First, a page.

The more you know, the less you know.  Seems cliche or contradictory, doesn’t it? But it is neither and I know this because I have been living it for a month now.  It’s been awful. And awesome. Having knowledge that hurts forces a person to live and to feel. I have been tested in ways that wouldn’t have crossed my mind mere weeks ago.  And yet, here I am: living and feeling.

Since having, not-so-arguably, the most difficult month of my life, I have been seeking emotion in a way that I hadn’t in years. Risks that seemed unimaginable for much of my life, I have taken.  I am a proud self-proclaimed scaredy cat. I think fear is pretty reasonable and believe it is what will keep me safe well into my early 100s.  But enough is enough, and I am done being scared of the dumb stuff. Thanks to the last month, tumultuous times to say the least, I have been less risk averse.

  1. I got a tattoo.  Not so surprising.  I have had 11 tattoos in my life.  This one though. It is the first I ever did all on my own.  The first that is not a tribute to someone else and my love for them.  No. This one is a tribute to ME and my love for MYSELF. A solitary, black hot air balloon to commemorate travel, adventure, movement, freedom, and growth.  Queen Maya Angelou says, Still I rise.
  2. I drove in Saudi Arabia.  Something that was off-limits for those of us with lady bits for so long is now a real thing we can do.  I am not about to pat myself on the back for this–I will  stay in my lane here (intentional pun). Driving in Saudi is something that the women of Saudi deserve all the credit for bringing to fruition.  Regardless, it is a tough place to drive. It’s a man’s world on those roads, so sticking the key in the ignition and taking my family to school has been liberating. Seeing other women doing the same has been empowering.  It’s a reminder that women can do it. Whatever the IT is.
  3. Bats.  Those effing nocturnal, flying, unnatural mammals.  They’ve haunted me since childhood. Finding their way into my most vulnerable moments.  Whether it was invading my home as a little girl, dive-bombing my face while I slept my first night in a college dorm, stalking me on twilight walks around town with their seemingly random flight patterns, or finding previously unknown crevices to sneak into while I was parenting alone when Riley first moved to Saudi.  They are always there. An omen of the unknown and the unkind. I was in Austin, Texas in late July. The largest urban colony of bats in North America resides there under the Congress Street Bridge. Hundreds of people gather each summer night to see them– THOUSANDS OF THEM– emerge in a cloud of squeaking black bleakness to devour insects and find scared folks like me to torment.  I went and watched as those little bastards flew out from under the bridge at dusk. And I went on my own.  I cried out of fear and out of pride and didn’t care much about the people staring at my tear soaked face. I looked fear in its dumb eye-holes and won the staring contest.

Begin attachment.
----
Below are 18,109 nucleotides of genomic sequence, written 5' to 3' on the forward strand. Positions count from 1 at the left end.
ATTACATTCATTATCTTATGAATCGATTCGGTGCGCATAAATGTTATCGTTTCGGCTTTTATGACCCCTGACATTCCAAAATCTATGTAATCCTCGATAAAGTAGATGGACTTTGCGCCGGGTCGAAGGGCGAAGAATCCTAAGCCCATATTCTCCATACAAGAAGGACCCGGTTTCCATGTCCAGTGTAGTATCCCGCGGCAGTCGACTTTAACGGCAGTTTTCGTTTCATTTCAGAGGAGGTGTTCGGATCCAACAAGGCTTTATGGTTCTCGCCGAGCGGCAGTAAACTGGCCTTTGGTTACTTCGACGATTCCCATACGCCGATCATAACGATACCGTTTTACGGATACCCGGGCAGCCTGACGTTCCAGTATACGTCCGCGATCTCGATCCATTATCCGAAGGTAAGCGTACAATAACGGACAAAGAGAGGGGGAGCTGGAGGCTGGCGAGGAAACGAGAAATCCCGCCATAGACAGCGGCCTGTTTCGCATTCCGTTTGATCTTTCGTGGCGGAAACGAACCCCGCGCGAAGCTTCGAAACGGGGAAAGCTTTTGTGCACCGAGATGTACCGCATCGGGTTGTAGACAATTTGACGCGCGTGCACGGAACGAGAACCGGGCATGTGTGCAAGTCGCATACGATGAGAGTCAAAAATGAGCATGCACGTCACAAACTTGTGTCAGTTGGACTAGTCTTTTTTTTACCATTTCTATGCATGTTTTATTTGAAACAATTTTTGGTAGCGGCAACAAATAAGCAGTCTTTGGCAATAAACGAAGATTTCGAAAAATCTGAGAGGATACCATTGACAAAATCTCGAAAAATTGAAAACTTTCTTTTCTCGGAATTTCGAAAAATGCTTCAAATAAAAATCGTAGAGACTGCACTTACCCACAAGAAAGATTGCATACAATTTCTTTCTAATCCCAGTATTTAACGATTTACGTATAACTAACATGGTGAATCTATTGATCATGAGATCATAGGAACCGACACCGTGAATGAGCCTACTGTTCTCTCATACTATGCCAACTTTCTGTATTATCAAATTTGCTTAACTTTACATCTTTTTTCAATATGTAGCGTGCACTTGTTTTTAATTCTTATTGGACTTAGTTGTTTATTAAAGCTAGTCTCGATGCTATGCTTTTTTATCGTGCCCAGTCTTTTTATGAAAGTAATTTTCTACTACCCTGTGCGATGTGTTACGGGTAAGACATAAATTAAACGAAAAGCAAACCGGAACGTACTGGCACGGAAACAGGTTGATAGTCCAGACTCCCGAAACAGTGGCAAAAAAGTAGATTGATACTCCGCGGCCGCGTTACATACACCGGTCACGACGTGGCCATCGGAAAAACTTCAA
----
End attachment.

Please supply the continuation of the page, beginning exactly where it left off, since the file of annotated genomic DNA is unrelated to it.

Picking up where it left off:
4. Public speaking is hard for me.  I am not charismatic, nor do I have the confidence to fake it ’til I make it.  But, where I work, I found amazing colleagues and administrators who lifted me up and gave me an amazing opportunity to lead something that I believed in wholeheartedly.  Alongside these colleagues and administrators, I helped to organize a day of professional development and spoke in front of our entire school district. Wobbly knees and a shaky voice did not stop me.
  5. I am a little bit like oil.  Me and water? Impossible combination.  The loss of control being underwater?  No thank you.  The feeling of being small/insignificant amid a large body of water? Good Lord NO.  Water is among the MANY IRRATIONAL PHOBIAS (see: BATS) in my life.  But, dammit. I am spending a week on the Mediterranean coast of Turkey, and my kids want me to get in the water with them. So, I have been in every pool. I swam in the sea…farther than I could touch.  I went tubing. And, during that tubing expedition, we were all terrified. But, I refused to let on. Glennon Doyle and Elizabeth Gilbert equate familial discord with turbulence on a plane. During turbulence, we look at the flight attendants.  If they are going about their business and continuing to serve the peanuts, we tend to shrug off the turbulence. If they are losing their collective crap, we panic. Well, on that Big Mabel in the rocky Mediterranean, I wanted to lose my collective crap.  I didn’t though. I kept serving the gosh darn peanuts and the kids stayed calm-ish. (I would not recommend this particular activity with 7 and 5 year olds, for those of you wondering).
  6. Body positivity has never been my thang.  Don’t generally like how I look, have struggled with my weight since I was in kindergarten, am easily confused with others due to my overwhelming ordinariness.  But, you know what I did? A Turkish bath.  I had not a clue what that entailed when I scheduled my appointment, but When In Turkey, right? This is a family blog, so I won’t go into detail here, but being OK with your body is sort of a pre-requisite for Turkish-style bathing.  I let my insecurities go for thirty minutes and left clean, both figuratively and literally.
  7. I am allowing myself to feel it all.  Fear, curiosity, anger, frustration, confusion, sadness,  love, forgiveness, repeat. This might just be the meaning of life.  Don’t let it own you, but FEEL IT ALL.

It’s exhilarating.  Starting to conquer my scaredy-catness was necessary to remind me of my bad-assness. Still I rise.

Tomorrow, I might just take my son down a water slide. (Or not).